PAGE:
Editor's note: The following editorial appeared Sunday in the Los Angeles Times.
As the Senate debates a bill to overhaul financial regulations, its backers have fended off a series of attacks on one of its centerpiece reforms: a new consumer protection agency. Still, opponents of the Consumer Financial Protection Agency keep trying to narrow its reach, contending that it threatens to make vital forms of credit less available and more expensive.
A critical test for the new agency is expected this week, when the Senate takes up a proposal by Sen. Sam Brownback, R-Kan., to exempt most automobile dealers from the new agency's rules. The dealers' trade association, which backs the amendment, says its members are simply intermediaries who offer consumers another option for financing their purchases. That's true, but it misses the point of the bill -- and the unmistakable lessons of the housing bubble.
The rationale for a new agency is that neither market competition nor the current set of regulators is enough to protect consumers from being duped or gouged when they obtain a loan or other financial product. The push to create the agency is a testament to the sorry state of financial literacy in this country, as well as the ridiculous complexity of the terms that banks, insurers and the like are imposing on their customers. It also responds to the low priority that consumer protection gets from the Federal Reserve and other financial regulators.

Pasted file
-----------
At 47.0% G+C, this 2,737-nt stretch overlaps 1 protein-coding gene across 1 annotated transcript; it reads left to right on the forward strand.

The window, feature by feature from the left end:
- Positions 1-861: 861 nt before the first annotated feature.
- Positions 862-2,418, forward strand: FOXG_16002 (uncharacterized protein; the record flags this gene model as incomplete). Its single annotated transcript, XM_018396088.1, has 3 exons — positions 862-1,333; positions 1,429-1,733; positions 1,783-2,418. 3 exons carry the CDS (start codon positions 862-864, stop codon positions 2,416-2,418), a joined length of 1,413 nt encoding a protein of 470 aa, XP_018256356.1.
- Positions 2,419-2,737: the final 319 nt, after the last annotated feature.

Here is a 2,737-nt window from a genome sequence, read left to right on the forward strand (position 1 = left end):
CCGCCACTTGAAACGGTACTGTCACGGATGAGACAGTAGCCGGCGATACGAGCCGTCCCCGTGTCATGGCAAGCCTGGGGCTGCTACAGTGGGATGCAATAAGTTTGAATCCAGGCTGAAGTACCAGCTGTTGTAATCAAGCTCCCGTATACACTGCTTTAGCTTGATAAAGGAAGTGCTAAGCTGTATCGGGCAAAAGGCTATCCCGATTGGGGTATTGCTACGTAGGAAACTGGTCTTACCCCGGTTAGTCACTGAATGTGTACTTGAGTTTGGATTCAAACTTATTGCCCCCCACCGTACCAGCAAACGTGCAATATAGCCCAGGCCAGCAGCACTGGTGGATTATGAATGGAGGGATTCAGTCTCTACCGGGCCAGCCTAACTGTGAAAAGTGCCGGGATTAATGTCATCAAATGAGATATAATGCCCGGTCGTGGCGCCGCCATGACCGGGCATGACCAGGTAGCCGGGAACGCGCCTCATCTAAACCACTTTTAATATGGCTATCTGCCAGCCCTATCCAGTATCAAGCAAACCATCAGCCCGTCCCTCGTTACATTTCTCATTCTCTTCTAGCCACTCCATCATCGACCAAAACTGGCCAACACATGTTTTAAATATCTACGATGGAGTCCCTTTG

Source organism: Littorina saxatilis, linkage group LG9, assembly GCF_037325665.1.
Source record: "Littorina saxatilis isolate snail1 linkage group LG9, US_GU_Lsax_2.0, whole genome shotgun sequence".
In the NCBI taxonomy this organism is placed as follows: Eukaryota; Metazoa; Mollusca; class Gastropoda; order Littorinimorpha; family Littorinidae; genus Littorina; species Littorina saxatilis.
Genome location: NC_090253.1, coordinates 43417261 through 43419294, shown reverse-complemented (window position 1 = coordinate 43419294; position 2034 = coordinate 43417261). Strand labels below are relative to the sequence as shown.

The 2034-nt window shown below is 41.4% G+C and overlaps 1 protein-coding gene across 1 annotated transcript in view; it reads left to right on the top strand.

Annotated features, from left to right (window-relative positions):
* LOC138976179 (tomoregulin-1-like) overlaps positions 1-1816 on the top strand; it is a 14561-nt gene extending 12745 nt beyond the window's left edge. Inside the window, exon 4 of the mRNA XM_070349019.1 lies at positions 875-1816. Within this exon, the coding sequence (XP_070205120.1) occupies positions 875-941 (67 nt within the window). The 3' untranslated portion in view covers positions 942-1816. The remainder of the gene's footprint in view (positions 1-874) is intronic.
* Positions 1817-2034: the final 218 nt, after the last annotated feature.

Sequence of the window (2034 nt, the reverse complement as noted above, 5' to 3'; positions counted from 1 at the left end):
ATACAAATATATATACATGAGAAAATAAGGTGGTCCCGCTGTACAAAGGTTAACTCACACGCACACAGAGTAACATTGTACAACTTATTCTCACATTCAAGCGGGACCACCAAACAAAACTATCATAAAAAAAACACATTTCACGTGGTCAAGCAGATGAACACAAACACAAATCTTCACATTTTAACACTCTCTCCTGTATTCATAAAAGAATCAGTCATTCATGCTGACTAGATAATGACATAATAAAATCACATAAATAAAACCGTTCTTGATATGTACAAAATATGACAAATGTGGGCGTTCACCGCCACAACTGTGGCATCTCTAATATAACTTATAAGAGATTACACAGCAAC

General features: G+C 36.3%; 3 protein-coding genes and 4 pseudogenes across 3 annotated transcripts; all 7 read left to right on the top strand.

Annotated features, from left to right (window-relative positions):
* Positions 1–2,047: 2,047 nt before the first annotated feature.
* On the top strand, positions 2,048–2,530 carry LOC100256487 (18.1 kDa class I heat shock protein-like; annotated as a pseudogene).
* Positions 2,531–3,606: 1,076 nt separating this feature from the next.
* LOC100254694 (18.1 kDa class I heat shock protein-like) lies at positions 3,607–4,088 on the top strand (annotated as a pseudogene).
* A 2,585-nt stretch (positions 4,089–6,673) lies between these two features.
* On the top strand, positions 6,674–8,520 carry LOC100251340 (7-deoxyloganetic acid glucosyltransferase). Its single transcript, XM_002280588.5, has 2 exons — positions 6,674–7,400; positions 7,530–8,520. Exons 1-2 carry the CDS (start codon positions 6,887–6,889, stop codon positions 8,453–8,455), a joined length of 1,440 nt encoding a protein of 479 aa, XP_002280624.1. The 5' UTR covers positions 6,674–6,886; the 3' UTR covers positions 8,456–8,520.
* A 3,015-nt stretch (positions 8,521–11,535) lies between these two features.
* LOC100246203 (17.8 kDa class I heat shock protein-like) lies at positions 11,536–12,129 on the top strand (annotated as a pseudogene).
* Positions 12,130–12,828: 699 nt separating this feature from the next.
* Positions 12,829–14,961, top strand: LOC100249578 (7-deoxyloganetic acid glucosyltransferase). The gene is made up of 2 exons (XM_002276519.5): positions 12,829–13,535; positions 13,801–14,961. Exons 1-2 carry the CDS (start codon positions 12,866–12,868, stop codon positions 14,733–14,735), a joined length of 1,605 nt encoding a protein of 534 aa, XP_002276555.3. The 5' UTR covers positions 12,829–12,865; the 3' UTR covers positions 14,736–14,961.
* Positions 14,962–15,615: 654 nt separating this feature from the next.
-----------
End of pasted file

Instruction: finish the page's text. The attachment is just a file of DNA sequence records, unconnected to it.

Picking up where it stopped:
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Although few auto dealers actually lend money to their customers, they are an integral part of the process of matching lenders to borrowers.
As analysts with the Cambridge Winter Center for Financial Institutions Policy noted, "Far from being passive administrators with respect to auto finance, auto dealers actively market and price borrowers' loans." And as profit margins on car sales have shrunk over the past decade, dealers have come under more pressure to generate higher fees from the loans they persuade buyers to take.
The fundamental problem for consumers is the same with dealership car loans as it was with mortgages during the housing boom: The company offering the loan makes its money off the transaction, so it doesn't care whether the borrower gets the best, most affordable terms. Competition among dealers provides some protection, yet it's an imperfect shield; according to the Center for Responsible Lending, loans arranged by dealerships are "the No. 1 source of complaints received by the Better Business Bureau and state and local agencies."
Given the role the dealerships play in selling loans along with their cars, it doesn't make sense to exempt them from the new agency's purview. It would only give them and their partners -- the big banks and securities dealers that provide the funding for the loans -- a regulatory advantage over the community banks and credit unions. Dealerships are right to argue that they shouldn't be subject to burdensome rules, but that's an argument about how they should be overseen, not whether they should be.